COVID-19 Can Cause ARDS,  And AFDS

COVID-19 Can Cause ARDS, And AFDS

AFDS, “Acute Financial Distress Syndrome, ” is plaguing humans world-wide.


The virus SARS-CoV-2 makes daily global headlines and has precipitated a de facto worldwide quarantine. When it began insidiously popping up in the United States, first in Seattle, then Los Angeles and Chicago, I thought, "Ok, this thing is here. We'll get it under control." As cases began to exponentially increase, I thought, "Quarantine, ok. It makes sense that to control the spread of this thing, we stay away from each other for a while."



I never anticipated that, within a month, we would find ourselves in an altered reality in which seemingly benign things like hugging our grandparents or going to a concert would be considered a massive health risk. In these last few weeks, I’ve seen terms like “social distancing” and “telemedicine” go viral (pun intended), and hashtags like #FlattenTheCurve, #RaiseTheLine, and #LowerTheBaseline sprinkled all over the internet.



Given that I am a second-year medical student, regardless of whether there was a pandemic or not, I would have found myself this season in “study quarantine,” given that my first board exam was scheduled for April 27.  Even so, I never could have foreseen that things would become this extreme. Like everyone else, I saw my daily frequents close one by one – first my school, then church, part-time job, and gym. My board exam was pushed to the end of June due to test center closures, then canceled altogether after being rescheduled five times. Upcoming elective periods no longer may involve direct patient contact. Every student panel and meeting has moved to Zoom, and even my brother’s wedding ceremony scheduled for the end of May was canceled. Instead, it was live-streamed from the courthouse with just the officiant and photographer present!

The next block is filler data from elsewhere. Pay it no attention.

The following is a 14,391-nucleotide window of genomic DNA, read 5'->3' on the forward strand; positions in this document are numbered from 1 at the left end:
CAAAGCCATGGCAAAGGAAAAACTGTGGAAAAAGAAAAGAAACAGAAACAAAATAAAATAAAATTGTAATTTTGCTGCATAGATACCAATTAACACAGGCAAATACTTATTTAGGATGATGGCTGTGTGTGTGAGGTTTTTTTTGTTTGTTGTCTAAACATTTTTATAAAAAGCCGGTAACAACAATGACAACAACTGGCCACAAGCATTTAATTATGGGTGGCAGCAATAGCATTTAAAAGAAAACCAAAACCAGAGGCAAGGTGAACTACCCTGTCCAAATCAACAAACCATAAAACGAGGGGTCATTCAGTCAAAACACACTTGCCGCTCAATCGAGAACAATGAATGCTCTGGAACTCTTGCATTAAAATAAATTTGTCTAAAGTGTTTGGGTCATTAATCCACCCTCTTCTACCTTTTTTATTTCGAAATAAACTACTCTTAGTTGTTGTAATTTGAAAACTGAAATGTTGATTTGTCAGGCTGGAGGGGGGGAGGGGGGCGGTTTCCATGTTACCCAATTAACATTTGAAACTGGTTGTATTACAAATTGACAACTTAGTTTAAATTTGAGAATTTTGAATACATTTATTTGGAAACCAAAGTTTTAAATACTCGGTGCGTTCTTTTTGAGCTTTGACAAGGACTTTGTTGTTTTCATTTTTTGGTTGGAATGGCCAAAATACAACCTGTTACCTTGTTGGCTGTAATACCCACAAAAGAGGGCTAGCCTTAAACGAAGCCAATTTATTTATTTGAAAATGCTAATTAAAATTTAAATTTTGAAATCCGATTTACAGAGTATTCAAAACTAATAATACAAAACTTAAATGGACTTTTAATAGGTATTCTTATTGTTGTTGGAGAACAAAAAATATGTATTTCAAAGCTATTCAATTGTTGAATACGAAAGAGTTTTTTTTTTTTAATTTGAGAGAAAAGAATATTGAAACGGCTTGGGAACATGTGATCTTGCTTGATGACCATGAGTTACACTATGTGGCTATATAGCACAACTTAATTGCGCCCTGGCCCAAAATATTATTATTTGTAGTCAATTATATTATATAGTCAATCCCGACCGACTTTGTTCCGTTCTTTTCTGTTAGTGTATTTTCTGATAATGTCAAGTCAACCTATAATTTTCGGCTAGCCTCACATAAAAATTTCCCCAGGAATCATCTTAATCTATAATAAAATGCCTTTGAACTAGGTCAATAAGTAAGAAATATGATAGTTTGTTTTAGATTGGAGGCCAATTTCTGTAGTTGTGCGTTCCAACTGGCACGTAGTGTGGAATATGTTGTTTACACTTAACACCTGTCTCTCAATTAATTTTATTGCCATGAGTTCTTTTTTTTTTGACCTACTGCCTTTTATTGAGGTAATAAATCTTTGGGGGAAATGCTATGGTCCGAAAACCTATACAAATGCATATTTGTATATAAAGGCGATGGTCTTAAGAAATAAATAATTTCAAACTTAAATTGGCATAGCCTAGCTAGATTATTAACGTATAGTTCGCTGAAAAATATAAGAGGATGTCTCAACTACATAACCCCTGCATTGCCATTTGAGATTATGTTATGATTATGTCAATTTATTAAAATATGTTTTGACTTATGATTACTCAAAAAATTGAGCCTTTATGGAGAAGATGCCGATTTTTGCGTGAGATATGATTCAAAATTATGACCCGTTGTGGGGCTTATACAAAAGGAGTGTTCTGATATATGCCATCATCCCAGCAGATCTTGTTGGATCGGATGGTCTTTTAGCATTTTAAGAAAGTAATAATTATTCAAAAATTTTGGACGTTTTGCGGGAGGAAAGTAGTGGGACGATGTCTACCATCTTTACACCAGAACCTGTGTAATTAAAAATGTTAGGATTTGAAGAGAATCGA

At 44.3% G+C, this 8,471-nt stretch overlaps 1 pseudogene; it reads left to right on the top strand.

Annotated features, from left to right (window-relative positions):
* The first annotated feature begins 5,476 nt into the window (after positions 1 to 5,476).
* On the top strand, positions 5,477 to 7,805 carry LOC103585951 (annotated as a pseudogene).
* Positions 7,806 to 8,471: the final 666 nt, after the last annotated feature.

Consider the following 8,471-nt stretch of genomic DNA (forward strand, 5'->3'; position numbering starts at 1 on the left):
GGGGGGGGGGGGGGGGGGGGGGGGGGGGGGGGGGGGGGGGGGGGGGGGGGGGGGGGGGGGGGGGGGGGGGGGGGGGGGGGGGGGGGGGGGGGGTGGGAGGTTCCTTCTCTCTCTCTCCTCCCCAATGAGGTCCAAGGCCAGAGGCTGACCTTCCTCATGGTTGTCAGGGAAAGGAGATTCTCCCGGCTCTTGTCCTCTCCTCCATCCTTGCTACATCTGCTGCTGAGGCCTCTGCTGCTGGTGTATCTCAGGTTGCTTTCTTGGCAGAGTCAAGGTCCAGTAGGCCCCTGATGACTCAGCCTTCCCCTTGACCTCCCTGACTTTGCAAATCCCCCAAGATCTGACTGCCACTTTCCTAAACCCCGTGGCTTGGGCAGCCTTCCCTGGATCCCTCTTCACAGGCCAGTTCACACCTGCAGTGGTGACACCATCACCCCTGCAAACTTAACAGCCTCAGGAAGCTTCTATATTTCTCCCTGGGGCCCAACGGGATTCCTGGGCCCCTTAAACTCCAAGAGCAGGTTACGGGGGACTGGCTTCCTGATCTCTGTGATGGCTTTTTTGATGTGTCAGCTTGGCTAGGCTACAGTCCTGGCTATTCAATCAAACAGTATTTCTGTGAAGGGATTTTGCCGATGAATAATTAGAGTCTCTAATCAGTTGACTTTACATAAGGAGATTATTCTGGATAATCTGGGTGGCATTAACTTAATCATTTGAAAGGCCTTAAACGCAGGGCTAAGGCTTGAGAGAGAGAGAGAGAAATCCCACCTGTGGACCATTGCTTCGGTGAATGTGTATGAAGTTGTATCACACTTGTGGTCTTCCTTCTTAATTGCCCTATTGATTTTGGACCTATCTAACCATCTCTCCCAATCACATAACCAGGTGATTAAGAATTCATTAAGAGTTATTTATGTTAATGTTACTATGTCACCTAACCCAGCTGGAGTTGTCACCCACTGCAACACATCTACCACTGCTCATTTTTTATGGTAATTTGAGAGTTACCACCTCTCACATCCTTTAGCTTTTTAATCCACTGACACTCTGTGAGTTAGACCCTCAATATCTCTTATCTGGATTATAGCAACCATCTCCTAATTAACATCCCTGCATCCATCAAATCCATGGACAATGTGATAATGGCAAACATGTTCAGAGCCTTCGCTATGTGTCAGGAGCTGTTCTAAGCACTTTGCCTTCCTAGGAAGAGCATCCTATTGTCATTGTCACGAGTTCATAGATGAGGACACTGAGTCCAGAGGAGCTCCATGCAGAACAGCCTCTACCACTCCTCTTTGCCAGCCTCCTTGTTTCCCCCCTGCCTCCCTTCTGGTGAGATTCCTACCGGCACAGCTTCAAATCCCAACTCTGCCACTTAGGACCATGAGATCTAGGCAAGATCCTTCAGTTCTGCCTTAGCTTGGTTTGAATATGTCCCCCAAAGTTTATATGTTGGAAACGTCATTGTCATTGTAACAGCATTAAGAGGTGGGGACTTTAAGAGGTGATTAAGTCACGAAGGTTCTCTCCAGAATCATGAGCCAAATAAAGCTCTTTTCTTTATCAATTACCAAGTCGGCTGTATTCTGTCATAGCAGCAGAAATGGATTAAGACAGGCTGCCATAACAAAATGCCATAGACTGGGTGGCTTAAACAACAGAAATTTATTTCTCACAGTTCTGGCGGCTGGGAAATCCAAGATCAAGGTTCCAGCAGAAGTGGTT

All the changes, cancellations, precipitated layoffs, and daily updates on the virus left me thinking in circles about the state of my own health and the healthcare system in the United States. I suffered from severe asthma in childhood and had several bouts of pneumonia over the years, so shortness of breath and hospital emergency rooms are very familiar. I was young at that time, so I didn’t think a lot about the fallout, such as the bill. Regardless, I was aware even then that it was expensive to be sick, and my classes in my first year of medical school taught me how facets of our healthcare system favor those who can afford “good” insurance or paying out-of-pocket expenses, often leaving others with lesser care or none at all.



As a broke student with a lot of debt and a part-time job limited to 20 hours per week, I was appalled when I received the bill from my trip to the emergency room earlier this year after collapsing in my bedroom from extreme dehydration secondary to the flu. The number on paper wasn’t unexpected, but it still burned. And I do know that I’m one of the lucky ones; I am on my father’s insurance plan and, thankfully, had enough money from my job to pay the bill and be done with it. This did not change the fact that I felt nauseated thinking about all the folks that need care right now amid layoffs, chaos, and financial insecurity that may not be able to afford it (or at least not without making huge sacrifices).